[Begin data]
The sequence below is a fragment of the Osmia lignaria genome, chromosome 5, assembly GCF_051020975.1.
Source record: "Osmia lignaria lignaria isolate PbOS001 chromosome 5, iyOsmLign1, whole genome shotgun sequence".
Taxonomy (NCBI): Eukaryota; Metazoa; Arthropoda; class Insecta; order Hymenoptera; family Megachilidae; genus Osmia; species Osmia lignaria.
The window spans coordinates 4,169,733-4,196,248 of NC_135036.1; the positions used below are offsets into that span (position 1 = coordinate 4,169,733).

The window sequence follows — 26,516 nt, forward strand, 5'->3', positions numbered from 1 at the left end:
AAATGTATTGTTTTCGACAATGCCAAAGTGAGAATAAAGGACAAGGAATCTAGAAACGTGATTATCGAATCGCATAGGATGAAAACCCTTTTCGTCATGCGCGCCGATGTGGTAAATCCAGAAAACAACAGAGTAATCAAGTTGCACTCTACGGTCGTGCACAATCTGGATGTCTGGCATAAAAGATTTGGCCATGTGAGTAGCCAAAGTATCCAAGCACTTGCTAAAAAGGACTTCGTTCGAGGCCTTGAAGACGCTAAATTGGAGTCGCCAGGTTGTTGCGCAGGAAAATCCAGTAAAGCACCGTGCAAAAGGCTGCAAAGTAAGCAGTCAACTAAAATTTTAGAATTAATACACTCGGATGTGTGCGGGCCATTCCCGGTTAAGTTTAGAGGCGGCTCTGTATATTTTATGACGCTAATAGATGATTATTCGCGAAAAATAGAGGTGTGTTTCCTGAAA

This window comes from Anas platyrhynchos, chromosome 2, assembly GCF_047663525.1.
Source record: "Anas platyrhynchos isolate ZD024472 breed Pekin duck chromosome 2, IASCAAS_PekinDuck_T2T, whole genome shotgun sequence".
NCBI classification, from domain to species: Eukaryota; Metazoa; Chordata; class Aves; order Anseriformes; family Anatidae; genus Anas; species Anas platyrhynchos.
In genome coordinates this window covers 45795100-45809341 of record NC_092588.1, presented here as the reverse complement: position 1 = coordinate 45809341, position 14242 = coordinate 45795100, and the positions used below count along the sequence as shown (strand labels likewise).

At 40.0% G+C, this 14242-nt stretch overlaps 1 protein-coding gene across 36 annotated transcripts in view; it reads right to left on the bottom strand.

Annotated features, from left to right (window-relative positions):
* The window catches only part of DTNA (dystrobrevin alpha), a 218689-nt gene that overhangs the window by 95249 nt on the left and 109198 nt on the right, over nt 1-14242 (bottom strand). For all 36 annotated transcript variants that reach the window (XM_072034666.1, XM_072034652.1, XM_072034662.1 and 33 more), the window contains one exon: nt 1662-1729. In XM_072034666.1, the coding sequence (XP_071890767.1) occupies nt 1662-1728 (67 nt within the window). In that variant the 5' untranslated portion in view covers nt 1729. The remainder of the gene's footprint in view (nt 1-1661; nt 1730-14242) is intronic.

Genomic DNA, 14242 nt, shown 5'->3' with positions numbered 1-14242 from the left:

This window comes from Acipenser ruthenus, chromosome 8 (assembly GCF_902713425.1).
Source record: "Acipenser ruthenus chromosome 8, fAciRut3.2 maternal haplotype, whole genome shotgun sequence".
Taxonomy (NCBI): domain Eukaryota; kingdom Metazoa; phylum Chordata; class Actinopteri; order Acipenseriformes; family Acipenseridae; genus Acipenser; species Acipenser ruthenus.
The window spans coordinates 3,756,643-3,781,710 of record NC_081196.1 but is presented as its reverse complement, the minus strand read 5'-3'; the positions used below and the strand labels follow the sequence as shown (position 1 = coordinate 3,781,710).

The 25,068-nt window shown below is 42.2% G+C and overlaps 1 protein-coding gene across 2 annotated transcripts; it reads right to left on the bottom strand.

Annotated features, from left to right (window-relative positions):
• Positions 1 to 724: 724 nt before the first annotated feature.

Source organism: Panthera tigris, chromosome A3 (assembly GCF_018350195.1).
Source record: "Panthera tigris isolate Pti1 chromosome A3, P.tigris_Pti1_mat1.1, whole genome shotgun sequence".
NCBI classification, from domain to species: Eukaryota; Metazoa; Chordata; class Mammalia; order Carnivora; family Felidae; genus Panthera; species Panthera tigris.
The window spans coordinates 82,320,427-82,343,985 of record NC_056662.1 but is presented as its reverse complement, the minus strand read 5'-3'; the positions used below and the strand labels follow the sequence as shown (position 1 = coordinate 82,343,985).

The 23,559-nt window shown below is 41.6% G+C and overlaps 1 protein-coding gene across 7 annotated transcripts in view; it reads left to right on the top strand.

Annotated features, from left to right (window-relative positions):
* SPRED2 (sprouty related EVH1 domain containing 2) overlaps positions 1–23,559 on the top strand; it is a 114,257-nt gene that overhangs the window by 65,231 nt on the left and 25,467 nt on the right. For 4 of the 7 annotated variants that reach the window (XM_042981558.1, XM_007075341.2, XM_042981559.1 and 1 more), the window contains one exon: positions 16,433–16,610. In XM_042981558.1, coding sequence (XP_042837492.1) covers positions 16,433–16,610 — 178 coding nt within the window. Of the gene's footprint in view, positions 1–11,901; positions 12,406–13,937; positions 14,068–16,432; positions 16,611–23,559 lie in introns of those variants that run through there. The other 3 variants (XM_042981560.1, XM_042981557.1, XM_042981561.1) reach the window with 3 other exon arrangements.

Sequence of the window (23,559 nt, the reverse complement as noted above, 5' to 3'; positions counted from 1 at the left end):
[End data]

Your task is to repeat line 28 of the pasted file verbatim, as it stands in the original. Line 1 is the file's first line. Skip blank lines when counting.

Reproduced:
* SPRED2 (sprouty related EVH1 domain containing 2) overlaps positions 1–23,559 on the top strand; it is a 114,257-nt gene that overhangs the window by 65,231 nt on the left and 25,467 nt on the right. For 4 of the 7 annotated variants that reach the window (XM_042981558.1, XM_007075341.2, XM_042981559.1 and 1 more), the window contains one exon: positions 16,433–16,610. In XM_042981558.1, coding sequence (XP_042837492.1) covers positions 16,433–16,610 — 178 coding nt within the window. Of the gene's footprint in view, positions 1–11,901; positions 12,406–13,937; positions 14,068–16,432; positions 16,611–23,559 lie in introns of those variants that run through there. The other 3 variants (XM_042981560.1, XM_042981557.1, XM_042981561.1) reach the window with 3 other exon arrangements.